I definitely think it is to do with our sensory and probability.

'Same goes for people reading audio books.'

This is because what you hear creates an image as well.

'So why discount them from being able to safely say that they have read the book and not being accused of cheating?'

I have not said using an audiobook is cheating. But what do you think about those who have the ability to read books without problem but use audiobooks as an excuse as something you'd 'read'?

'You say it isn't reading'

Yes I do say and that is what I think.

'but have you any idea how many call audio books 'cheating'?'

Actually I have and I experienced this myself.

'I did read the book, but it was an audio book'

The correct sentence would've been for this is. 'I did read the book, but I was listening to an audio book.'

'hat listening to audio books can count as reading, and you and saying it doesn't'

Yes that is what I am saying.

'but yet you say that they person is free to join'

That is not what I've been saying at all. I was referring to those with visual impairment who feel like they are not free to raise their hands up and join in the conversations. They shouldn't feel left out at all.

'they didn't 'read' the book but 'listened' to it.'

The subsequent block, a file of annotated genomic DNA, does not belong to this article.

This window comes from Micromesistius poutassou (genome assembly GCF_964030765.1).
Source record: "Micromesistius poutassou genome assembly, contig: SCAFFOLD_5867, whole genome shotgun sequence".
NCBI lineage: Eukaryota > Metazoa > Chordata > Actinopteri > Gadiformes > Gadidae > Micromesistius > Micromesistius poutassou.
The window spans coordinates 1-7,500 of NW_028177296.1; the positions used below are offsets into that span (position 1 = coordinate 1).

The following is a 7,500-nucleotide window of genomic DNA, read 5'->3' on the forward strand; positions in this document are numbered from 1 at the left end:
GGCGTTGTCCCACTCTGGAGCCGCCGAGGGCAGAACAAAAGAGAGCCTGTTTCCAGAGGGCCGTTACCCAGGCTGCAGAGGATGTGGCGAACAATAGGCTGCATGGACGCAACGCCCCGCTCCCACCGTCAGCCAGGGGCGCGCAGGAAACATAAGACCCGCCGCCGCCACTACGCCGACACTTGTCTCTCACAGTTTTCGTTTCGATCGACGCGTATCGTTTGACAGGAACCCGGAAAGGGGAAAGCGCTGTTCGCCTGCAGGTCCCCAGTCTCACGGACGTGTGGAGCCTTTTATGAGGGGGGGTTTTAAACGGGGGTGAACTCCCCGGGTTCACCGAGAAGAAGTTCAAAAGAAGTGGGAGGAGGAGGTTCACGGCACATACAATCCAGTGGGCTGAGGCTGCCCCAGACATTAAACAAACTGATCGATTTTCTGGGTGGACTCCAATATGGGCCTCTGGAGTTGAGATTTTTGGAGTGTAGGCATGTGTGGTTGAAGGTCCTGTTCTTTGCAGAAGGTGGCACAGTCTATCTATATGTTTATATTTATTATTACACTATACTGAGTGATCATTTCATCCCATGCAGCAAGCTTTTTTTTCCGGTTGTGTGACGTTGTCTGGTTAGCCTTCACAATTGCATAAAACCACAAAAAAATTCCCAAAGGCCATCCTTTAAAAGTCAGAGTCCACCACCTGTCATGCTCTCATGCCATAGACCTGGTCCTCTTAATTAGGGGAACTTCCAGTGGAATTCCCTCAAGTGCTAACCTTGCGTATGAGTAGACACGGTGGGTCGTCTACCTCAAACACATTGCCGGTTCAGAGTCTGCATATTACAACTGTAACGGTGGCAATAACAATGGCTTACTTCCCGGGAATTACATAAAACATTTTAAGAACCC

That is correct. However a person may use this to make them feel comfortable and included. Usually a person with a visual impairment would use audiobooks while reading a book.

'people here think beyond the words printed in a dictionary'

But like I said. I don't always use dictionary. I use other resources if I need a backup. Or I use logic as I said before.

'but I think we are drifting away from the topic.'

I think what we are saying is concluding the topic. I don't think we are drifting away since they all connect.


message 36: by Hallie, I'm all about the books (last edited Aug 21, 2018 07:27PM) (new)

Hallie (inkyhallie) | 5470 comments Mod
I'm really tired because it's pretty late, so I don't have the mood to highlight everything that you said, but you have not got my point in most of the places. The scar, for instance. The book describes where the scar is as well. To elucidate further, yes, I agree the pictures will be different, but the details from the book will remain the same. Maybe the size of the scar will be different, but the characteristic feature will remain the same.

It's not a matter of whether they feel left out. It's that they have to further explain that they listened to the audio book and didn't "read" it pedantically. Your revised correct statement would also be wrong there because according to you, they didn't 'read' the book at all. So it's "I listened to the audio book", which makes it seem less valid even the question 'Did you read this book?'

When it comes to brain signals, I don't think you can ever compare non-fiction to conversations. The content and the method of transferring information is different. Conversations have a different feel, and you can't categorize them as non-fiction. If I state Newton's third law, what I said will definitely not be considered non-fiction.